Shooting an Improvised Movie on GoPros with the Actors as DPs: Rick Ostermann and Louis Hoffman on the Survival Thriller Lysis
Rick Ostermann’s Lysis — which had its world premiere at Tallinn Black Nights Film Festival last month — required the Krieg and Wolfskinder director to put even more faith in his actors than usual, as they were also their own directors of photography and, to an extent, their own scriptwriters. The story centers on a dad (Oliver Masucci), who takes his long-estranged teenage son (Louis Hofmann) on a white water rafting and camping trip, with the intention of filming their “adventure.” Once in the wilderness, however, his son proves less than willing to reconnect and an act of petulance soon sees them fighting, not just to salvage their relationship, but for survival. The drama is entirely shot on three GoPro cameras, which are woven into the plot of the film, and carried and placed by the actors. The script, meanwhile, was more or less improvised from a storyline devised by Ostermann, with the actors given instructions on the day and the cameras able to shoot for up to an hour at a time. Filmmaker spoke to the director and actor Hofmann in Tallinn about the challenges and advantages of making the film this way.
Filmmaker: It must have been quite an adrenaline rush for you as a director to make Lysis, because you’re gambling, to a degree, with the whole idea. It’s a bit like directorial white water rafting, is it not?
Rick Ostermann: The whole of this project was a big gamble. The producer Stefan Sporbert was the most serious gambler of all. I had a strong idea for this project and this story and I had these two fantastic actors, so the gambling was not so risky for me. I had a good feeling about it. I always like shooting in nature because it’s a wonderful stage. It was very clear to me to put them in nature. They should be in conflict with nature and themselves. I was very trustful. The concept of this film was that I thought I had to give it all up. To give the actors the cameras — to have the biggest stage they’ve ever had. I said: “Just act and be and move wherever you want to.”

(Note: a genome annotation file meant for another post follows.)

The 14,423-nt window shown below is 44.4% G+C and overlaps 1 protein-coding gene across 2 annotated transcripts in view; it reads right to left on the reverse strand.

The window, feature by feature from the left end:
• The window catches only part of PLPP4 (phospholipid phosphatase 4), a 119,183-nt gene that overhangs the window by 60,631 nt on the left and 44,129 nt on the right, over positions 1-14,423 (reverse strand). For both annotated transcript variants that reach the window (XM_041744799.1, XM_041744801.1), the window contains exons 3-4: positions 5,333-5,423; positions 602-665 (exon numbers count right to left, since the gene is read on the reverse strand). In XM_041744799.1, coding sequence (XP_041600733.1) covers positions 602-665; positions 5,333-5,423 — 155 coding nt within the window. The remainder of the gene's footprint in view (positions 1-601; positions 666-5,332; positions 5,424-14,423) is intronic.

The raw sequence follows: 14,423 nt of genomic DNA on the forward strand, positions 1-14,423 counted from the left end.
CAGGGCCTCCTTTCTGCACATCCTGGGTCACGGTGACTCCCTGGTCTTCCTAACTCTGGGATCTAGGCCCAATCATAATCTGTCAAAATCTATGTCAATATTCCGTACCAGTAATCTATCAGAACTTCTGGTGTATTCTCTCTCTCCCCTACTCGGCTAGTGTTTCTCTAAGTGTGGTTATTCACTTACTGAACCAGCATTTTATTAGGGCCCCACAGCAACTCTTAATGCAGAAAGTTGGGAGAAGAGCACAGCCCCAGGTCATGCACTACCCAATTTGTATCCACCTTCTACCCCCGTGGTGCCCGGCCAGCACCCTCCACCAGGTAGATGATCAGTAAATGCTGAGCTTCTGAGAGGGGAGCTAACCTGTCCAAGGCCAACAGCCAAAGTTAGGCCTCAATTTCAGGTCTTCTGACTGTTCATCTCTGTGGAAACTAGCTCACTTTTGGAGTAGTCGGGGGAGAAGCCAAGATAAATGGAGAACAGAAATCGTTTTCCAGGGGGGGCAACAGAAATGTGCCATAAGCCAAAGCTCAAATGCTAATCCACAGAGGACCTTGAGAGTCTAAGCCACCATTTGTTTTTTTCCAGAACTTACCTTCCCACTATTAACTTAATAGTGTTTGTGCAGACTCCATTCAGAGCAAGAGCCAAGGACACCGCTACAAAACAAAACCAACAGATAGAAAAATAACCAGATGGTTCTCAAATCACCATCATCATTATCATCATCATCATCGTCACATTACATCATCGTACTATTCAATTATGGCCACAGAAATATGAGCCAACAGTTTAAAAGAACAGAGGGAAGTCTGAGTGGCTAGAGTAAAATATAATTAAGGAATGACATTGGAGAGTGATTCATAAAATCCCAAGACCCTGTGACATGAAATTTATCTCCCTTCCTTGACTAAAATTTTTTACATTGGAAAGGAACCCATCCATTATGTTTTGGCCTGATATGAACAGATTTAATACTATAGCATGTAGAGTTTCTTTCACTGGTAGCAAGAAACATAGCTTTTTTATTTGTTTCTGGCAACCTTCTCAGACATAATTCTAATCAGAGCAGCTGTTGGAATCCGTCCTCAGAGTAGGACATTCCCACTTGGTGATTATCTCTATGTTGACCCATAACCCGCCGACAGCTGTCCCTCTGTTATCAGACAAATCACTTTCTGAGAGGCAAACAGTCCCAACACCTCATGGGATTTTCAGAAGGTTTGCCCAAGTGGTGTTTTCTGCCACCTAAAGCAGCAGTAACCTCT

Filmmaker: Did you plan where to put the cameras ahead of each scene?
Louis Hofmann: To be honest, it was spontaneous.
Ostermann: Yes, it was spontaneous. You know these cameras have this large angle, with these GoPro cameras, there’s a lot in the frame. Because I had three of them, I was pretty sure that there would be something I could use. I didn’t stage the cameras, I just always said: “Just shoot against the sun,” because it was very nice. For all the rest, I just let them go.
Filmmaker: Louis, were you concerned about the fact that you were going to be your own DP as well?
Hofmann: No, to be honest, I was more than enthusiastic. I was thrilled. I’d never heard of any movie that had been done like this. I’m always interested in new things and challenges and that’s why I was more than excited about it. Also, I’ve seen Rick’s films and I like his directing. I saw the chance of acting the purest I can. It’s very pure and there’s no filter on it. It’s not staged, what happens, happens. The director guided us a little but I really liked that idea of being free.
Filmmaker: It works that it’s semi-improvised. It adds to the sense of uncertainty in their relationship, did you find it helped you as an actor?
Hofmann: Definitely. We had no idea about the development of the two characters. Rick would only tell us in the morning, what was our goal for the day. Also what he told Oliver was different, so I wouldn’t know what his impulses were, so it would always be a surprise about the other one’s actions.